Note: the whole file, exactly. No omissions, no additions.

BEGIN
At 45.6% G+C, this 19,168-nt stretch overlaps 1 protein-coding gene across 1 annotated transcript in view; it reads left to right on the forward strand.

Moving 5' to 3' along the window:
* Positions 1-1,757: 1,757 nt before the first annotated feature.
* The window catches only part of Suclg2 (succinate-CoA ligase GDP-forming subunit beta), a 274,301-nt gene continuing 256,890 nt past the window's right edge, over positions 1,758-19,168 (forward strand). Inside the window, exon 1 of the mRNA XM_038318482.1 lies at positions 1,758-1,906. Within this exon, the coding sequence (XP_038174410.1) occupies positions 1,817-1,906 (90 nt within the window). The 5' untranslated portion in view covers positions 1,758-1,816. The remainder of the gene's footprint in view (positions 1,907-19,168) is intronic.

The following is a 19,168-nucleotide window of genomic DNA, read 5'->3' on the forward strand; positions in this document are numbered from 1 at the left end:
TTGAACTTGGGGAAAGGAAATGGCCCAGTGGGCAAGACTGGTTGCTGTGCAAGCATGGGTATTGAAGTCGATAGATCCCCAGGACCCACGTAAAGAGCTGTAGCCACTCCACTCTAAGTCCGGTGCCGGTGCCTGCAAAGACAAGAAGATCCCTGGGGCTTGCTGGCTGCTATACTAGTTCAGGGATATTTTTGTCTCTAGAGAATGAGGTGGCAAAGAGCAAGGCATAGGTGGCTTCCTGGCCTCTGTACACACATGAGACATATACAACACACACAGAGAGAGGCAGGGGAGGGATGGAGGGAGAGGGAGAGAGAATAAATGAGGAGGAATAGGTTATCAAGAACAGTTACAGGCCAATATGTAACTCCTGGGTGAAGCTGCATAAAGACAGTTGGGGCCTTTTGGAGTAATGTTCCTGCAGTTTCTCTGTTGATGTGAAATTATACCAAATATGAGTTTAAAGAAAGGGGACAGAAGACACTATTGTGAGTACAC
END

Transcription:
At 45.6% G+C, this 19,168-nt stretch overlaps 1 protein-coding gene across 1 annotated transcript in view; it reads left to right on the forward strand.

Moving 5' to 3' along the window:
* Positions 1-1,757: 1,757 nt before the first annotated feature.
* The window catches only part of Suclg2 (succinate-CoA ligase GDP-forming subunit beta), a 274,301-nt gene continuing 256,890 nt past the window's right edge, over positions 1,758-19,168 (forward strand). Inside the window, exon 1 of the mRNA XM_038318482.1 lies at positions 1,758-1,906. Within this exon, the coding sequence (XP_038174410.1) occupies positions 1,817-1,906 (90 nt within the window). The 5' untranslated portion in view covers positions 1,758-1,816. The remainder of the gene's footprint in view (positions 1,907-19,168) is intronic.

The following is a 19,168-nucleotide window of genomic DNA, read 5'->3' on the forward strand; positions in this document are numbered from 1 at the left end:
TTGAACTTGGGGAAAGGAAATGGCCCAGTGGGCAAGACTGGTTGCTGTGCAAGCATGGGTATTGAAGTCGATAGATCCCCAGGACCCACGTAAAGAGCTGTAGCCACTCCACTCTAAGTCCGGTGCCGGTGCCTGCAAAGACAAGAAGATCCCTGGGGCTTGCTGGCTGCTATACTAGTTCAGGGATATTTTTGTCTCTAGAGAATGAGGTGGCAAAGAGCAAGGCATAGGTGGCTTCCTGGCCTCTGTACACACATGAGACATATACAACACACACAGAGAGAGGCAGGGGAGGGATGGAGGGAGAGGGAGAGAGAATAAATGAGGAGGAATAGGTTATCAAGAACAGTTACAGGCCAATATGTAACTCCTGGGTGAAGCTGCATAAAGACAGTTGGGGCCTTTTGGAGTAATGTTCCTGCAGTTTCTCTGTTGATGTGAAATTATACCAAATATGAGTTTAAAGAAAGGGGACAGAAGACACTATTGTGAGTACAC